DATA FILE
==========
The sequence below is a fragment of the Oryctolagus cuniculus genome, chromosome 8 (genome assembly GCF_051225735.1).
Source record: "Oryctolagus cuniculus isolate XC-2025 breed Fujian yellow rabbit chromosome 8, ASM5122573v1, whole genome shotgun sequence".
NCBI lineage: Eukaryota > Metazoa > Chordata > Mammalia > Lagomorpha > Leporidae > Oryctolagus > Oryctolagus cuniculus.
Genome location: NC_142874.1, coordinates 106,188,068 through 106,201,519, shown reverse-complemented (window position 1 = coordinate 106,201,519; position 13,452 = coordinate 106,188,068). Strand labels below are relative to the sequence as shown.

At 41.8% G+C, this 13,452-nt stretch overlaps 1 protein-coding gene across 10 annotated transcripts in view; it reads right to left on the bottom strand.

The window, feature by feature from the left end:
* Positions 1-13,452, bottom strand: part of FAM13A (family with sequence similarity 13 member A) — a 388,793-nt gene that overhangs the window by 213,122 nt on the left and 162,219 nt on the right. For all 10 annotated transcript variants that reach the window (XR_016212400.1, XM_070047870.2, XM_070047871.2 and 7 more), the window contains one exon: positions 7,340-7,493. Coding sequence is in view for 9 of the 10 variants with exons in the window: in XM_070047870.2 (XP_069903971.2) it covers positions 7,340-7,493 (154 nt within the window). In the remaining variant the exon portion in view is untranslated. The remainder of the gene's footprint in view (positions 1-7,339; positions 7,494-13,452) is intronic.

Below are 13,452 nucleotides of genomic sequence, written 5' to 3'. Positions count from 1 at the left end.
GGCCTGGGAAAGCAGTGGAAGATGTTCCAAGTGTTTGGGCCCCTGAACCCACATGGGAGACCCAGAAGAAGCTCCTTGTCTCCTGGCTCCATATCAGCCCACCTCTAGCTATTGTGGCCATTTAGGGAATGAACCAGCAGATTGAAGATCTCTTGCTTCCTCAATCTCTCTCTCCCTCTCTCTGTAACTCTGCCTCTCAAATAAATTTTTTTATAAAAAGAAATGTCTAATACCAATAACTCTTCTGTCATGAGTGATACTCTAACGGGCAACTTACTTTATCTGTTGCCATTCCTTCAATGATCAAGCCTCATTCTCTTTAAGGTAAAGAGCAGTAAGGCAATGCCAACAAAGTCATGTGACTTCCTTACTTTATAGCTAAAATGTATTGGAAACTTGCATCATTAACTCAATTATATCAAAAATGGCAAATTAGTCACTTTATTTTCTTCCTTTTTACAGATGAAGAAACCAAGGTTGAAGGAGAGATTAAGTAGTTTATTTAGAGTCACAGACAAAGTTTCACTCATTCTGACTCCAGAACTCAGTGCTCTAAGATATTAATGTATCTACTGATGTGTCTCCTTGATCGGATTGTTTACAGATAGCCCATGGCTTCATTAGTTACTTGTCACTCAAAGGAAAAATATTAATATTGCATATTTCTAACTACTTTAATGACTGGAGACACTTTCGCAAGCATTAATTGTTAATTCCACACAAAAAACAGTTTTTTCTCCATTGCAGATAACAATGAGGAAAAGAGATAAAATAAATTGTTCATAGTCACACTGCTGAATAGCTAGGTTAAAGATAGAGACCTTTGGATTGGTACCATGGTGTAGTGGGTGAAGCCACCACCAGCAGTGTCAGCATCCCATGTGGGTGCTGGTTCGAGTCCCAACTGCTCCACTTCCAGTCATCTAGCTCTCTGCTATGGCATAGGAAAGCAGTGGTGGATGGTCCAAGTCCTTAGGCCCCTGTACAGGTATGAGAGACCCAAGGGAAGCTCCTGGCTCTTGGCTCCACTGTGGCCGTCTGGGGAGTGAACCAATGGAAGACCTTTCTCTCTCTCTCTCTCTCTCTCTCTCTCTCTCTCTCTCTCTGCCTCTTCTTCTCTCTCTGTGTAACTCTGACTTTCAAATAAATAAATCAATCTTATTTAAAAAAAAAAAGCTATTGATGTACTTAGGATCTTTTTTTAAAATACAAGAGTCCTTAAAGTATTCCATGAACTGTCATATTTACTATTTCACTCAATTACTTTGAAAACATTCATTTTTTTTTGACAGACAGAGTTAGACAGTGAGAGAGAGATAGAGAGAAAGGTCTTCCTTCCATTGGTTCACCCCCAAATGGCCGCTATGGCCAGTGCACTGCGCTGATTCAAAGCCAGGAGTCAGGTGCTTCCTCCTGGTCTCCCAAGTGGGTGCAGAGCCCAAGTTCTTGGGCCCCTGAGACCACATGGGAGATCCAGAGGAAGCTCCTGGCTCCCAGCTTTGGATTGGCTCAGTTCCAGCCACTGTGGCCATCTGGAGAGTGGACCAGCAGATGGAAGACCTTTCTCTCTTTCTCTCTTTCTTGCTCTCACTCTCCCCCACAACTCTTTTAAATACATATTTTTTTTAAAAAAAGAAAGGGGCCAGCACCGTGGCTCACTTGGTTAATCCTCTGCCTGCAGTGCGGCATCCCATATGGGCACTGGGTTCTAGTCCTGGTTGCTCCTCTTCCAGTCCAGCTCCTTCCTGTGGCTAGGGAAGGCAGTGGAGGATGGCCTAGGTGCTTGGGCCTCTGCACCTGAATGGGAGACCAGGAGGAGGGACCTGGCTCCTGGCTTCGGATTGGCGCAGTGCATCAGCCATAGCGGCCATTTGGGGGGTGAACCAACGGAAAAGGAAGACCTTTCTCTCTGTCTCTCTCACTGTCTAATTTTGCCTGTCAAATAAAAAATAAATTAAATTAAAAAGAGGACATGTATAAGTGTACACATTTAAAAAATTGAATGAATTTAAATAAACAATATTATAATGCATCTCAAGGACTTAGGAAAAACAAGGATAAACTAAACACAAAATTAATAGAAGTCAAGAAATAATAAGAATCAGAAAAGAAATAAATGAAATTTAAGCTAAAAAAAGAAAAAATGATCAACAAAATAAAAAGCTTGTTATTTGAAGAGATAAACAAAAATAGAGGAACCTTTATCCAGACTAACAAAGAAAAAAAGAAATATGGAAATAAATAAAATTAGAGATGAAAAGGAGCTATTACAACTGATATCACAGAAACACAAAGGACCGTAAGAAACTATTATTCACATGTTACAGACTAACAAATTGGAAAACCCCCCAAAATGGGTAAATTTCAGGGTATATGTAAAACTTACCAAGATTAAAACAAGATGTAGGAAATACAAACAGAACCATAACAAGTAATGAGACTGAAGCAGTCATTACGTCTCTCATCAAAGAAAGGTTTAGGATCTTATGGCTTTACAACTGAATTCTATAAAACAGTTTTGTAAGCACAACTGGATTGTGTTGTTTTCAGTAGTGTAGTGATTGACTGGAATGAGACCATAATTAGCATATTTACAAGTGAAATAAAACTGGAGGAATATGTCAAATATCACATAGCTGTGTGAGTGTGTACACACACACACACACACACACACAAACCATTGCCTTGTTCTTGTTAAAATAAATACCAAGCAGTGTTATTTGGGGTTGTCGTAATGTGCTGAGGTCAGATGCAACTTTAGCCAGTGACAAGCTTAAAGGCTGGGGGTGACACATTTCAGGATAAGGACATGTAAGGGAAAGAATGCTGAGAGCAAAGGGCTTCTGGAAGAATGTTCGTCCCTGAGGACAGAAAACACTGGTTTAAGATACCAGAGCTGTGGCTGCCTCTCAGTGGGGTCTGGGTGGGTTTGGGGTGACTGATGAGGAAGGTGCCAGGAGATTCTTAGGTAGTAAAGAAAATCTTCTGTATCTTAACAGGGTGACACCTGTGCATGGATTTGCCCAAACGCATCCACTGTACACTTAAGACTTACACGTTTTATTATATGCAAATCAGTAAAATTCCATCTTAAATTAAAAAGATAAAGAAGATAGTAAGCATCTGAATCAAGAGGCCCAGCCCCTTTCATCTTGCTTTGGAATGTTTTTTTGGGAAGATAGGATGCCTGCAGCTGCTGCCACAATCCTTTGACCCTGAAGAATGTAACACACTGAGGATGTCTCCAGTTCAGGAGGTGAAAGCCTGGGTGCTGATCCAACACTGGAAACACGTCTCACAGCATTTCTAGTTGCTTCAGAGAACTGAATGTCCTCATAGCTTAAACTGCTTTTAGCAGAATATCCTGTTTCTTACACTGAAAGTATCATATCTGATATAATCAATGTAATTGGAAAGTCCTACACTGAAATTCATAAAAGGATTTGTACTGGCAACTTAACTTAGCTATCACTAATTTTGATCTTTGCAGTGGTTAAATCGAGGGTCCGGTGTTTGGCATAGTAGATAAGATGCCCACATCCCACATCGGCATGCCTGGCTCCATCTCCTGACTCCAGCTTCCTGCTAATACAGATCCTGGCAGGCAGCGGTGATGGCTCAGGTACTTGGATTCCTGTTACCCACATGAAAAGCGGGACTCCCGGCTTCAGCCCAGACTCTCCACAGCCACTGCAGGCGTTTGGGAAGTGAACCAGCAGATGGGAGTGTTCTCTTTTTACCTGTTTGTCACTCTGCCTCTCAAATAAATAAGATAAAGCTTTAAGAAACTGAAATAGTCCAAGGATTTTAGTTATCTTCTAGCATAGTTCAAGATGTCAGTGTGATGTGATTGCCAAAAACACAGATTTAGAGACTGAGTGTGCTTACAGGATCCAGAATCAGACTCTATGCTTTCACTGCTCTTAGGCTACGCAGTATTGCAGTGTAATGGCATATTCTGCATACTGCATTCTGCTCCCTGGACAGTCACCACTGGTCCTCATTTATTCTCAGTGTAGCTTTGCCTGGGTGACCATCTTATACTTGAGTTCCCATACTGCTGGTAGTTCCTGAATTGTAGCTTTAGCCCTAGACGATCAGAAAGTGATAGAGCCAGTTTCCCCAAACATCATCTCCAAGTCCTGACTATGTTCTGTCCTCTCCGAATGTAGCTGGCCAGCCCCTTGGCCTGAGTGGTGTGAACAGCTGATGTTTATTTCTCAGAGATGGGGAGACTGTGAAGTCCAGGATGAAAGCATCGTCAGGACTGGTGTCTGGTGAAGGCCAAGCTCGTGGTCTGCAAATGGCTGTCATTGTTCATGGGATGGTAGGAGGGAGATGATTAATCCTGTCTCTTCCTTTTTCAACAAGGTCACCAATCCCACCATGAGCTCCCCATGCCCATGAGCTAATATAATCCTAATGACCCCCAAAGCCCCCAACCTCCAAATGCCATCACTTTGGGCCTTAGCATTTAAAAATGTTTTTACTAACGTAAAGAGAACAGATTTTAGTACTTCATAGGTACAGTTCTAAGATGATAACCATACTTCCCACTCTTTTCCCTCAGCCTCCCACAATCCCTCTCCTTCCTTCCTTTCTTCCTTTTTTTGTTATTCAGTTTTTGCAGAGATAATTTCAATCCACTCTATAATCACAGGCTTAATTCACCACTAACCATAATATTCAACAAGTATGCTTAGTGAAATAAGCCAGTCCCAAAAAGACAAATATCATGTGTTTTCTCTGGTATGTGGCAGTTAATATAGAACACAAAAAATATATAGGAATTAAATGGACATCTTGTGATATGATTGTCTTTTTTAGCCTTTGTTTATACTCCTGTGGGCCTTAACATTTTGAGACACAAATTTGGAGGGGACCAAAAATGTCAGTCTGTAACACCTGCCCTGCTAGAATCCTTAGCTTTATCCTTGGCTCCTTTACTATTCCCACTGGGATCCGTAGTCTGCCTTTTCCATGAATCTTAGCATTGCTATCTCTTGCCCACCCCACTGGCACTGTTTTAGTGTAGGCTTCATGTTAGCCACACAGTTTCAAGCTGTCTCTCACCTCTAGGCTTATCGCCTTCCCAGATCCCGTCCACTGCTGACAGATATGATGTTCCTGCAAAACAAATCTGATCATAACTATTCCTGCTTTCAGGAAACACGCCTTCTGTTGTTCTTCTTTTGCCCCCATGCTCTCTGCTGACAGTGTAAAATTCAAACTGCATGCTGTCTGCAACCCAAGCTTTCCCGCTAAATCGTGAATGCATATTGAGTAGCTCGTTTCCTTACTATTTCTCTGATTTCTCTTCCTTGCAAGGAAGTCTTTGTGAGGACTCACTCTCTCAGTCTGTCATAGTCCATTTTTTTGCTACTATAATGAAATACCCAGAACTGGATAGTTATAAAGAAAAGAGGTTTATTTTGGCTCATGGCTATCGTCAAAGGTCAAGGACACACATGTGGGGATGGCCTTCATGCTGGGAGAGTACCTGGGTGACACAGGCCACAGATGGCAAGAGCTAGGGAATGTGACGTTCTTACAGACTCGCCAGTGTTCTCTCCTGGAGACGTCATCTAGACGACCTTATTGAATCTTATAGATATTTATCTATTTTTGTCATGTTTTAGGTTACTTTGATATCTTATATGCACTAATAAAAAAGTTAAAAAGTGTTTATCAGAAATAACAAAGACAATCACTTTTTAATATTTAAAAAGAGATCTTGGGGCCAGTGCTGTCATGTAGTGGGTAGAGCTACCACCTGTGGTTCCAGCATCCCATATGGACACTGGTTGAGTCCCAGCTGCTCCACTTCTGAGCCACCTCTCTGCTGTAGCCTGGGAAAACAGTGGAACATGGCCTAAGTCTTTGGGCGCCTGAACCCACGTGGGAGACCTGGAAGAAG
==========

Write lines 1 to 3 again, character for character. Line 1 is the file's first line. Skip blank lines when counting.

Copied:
The sequence below is a fragment of the Oryctolagus cuniculus genome, chromosome 8 (genome assembly GCF_051225735.1).
Source record: "Oryctolagus cuniculus isolate XC-2025 breed Fujian yellow rabbit chromosome 8, ASM5122573v1, whole genome shotgun sequence".
NCBI lineage: Eukaryota > Metazoa > Chordata > Mammalia > Lagomorpha > Leporidae > Oryctolagus > Oryctolagus cuniculus.